Seedlink’s Rina Joosten-Rabou says the power of AI can create happier workers.
It doesn’t take much courage or brilliance to predict that artificial intelligence will play a large role in the future of recruiting.
Already, about a third of companies are using some element of AI in their hiring processes, and popping up to serve that market is a growing field of startups such as Hirevue, Mya and Seedlink Tech.
A better question is how dramatically a tight job market in the US and elsewhere will accelerate the growth of AI-enhanced recruiting. The internet has made it easier to apply for jobs, but that development has swamped recruiters with too many applications to process at human speed, especially when crucial openings need to be filled.
The result can be disgruntlement among job seekers whose applications never received a personal response, and wrong hires by recruiters who, unable to quickly distinguish the best candidates from among a vast field, may lean on biases toward, for instance, graduates from particular colleges.
What AI can do at nearly the speed of light is separate the most serious candidates from those with a fetish for job seeking, identify those with the most potential and further distinguish those with the particular skills, qualities and desires for the job at hand. It can also issue to each rejected candidate a response that includes a personal detail and, if appropriate, an encouragement to apply again for possible different openings.
Still to be determined is which approach will prove most effective and popular. Does the AI-driven video interview provide data and nuance that written programs can’t replicate? Or does video favor theatrical extroverts – who aren’t ideal for every job – while possibly perpetuating recruiters’ physical-appearance biases? Might programs that analyze applicants’ written responses prove adept at identifying solid candidates, while excluding possibly great ones that don’t fit a particular profile? If young swimmers with Olympic potential were selected based on the efficiency of their strokes, then Janet Evans – with her unorthodox style – might never have won four Olympic gold medals.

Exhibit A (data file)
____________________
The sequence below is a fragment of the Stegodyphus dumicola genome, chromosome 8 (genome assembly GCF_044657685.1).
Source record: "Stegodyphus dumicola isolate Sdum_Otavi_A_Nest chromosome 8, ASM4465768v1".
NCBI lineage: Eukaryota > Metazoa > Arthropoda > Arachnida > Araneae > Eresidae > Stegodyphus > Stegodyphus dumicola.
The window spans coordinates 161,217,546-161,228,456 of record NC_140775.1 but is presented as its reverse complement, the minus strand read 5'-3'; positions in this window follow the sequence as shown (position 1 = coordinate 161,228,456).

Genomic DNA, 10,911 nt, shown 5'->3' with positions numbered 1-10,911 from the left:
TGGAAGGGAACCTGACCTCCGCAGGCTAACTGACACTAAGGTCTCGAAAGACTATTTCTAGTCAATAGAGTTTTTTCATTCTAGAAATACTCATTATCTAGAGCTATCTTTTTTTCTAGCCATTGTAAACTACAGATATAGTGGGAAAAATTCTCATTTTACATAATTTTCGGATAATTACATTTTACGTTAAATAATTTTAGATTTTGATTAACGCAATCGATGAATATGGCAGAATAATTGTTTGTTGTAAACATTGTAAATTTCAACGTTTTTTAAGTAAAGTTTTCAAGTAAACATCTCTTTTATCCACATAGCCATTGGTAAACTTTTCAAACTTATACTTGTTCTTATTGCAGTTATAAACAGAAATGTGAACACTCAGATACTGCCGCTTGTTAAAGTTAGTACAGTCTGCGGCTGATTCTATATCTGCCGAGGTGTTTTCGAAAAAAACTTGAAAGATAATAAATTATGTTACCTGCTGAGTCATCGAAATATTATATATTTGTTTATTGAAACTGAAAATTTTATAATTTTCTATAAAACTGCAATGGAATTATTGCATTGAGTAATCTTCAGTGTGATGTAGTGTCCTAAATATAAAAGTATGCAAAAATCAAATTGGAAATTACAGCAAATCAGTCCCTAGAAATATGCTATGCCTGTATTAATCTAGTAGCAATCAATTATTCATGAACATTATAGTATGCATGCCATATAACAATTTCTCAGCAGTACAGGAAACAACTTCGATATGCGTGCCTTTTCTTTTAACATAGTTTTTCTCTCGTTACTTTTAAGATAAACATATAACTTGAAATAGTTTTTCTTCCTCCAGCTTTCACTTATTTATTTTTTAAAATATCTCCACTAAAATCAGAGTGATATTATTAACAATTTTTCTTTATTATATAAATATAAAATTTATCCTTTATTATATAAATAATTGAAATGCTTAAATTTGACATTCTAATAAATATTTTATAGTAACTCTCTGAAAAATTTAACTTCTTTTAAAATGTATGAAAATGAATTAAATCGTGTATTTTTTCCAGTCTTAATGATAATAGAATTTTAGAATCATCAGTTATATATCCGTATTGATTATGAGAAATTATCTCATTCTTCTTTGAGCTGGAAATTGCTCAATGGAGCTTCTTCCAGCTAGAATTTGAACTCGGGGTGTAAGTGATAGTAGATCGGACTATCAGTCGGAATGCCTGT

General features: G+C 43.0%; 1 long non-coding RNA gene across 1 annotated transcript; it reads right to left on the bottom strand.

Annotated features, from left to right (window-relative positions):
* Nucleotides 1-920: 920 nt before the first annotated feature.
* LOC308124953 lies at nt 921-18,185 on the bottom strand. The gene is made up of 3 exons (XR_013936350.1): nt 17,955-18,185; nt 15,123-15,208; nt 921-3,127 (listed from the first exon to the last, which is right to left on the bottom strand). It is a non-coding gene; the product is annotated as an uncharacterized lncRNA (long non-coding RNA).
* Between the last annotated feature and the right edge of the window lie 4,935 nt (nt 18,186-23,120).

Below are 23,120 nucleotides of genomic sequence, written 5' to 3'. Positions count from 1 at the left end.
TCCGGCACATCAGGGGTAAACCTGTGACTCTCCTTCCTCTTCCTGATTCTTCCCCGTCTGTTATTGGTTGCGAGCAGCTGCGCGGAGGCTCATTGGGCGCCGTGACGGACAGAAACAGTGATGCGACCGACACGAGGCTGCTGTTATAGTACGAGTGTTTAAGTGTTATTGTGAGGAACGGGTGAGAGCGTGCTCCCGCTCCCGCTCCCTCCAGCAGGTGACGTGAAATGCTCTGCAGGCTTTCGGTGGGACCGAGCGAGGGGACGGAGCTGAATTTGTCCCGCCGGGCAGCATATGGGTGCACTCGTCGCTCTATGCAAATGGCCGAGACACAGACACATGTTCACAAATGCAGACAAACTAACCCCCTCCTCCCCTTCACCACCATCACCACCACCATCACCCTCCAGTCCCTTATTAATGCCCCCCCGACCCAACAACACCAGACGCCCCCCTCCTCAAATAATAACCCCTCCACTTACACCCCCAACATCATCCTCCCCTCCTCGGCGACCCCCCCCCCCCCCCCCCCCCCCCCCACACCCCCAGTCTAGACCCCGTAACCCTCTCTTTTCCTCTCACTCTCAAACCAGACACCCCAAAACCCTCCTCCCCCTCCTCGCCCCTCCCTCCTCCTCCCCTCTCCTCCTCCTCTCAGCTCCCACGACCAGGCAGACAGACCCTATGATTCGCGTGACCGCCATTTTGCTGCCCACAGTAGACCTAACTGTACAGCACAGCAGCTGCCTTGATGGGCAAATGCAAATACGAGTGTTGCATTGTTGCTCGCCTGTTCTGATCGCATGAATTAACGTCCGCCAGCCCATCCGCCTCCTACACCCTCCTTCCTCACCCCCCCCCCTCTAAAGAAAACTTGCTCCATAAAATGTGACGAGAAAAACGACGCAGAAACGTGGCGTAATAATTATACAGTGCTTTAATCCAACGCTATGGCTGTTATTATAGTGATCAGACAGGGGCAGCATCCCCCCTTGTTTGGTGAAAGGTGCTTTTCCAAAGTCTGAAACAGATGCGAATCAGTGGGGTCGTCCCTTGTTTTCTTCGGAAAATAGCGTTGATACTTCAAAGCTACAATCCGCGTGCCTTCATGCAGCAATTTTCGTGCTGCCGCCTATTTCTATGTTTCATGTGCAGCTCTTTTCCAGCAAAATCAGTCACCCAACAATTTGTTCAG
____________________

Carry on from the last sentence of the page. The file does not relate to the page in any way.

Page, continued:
Proponents of AI-enhanced recruiting stress that computers will not replace in-person interviews, that hiring decisions will always be made by humans and that digital interviewing greatly expands the field of potential candidates. Perhaps most importantly, they say, AI-enhanced recruiting identifies candidates who would have been overlooked in the conventional process, and who turn out to be extraordinary employees.
Rina Joosten-Rabou, a co-founder and top executive of Seedlink, a Shanghai- and Amsterdam-based firm that is currently expanding to the US, spoke to us about the growing power of technology to create unforeseen opportunities for businesses and their prospective employees.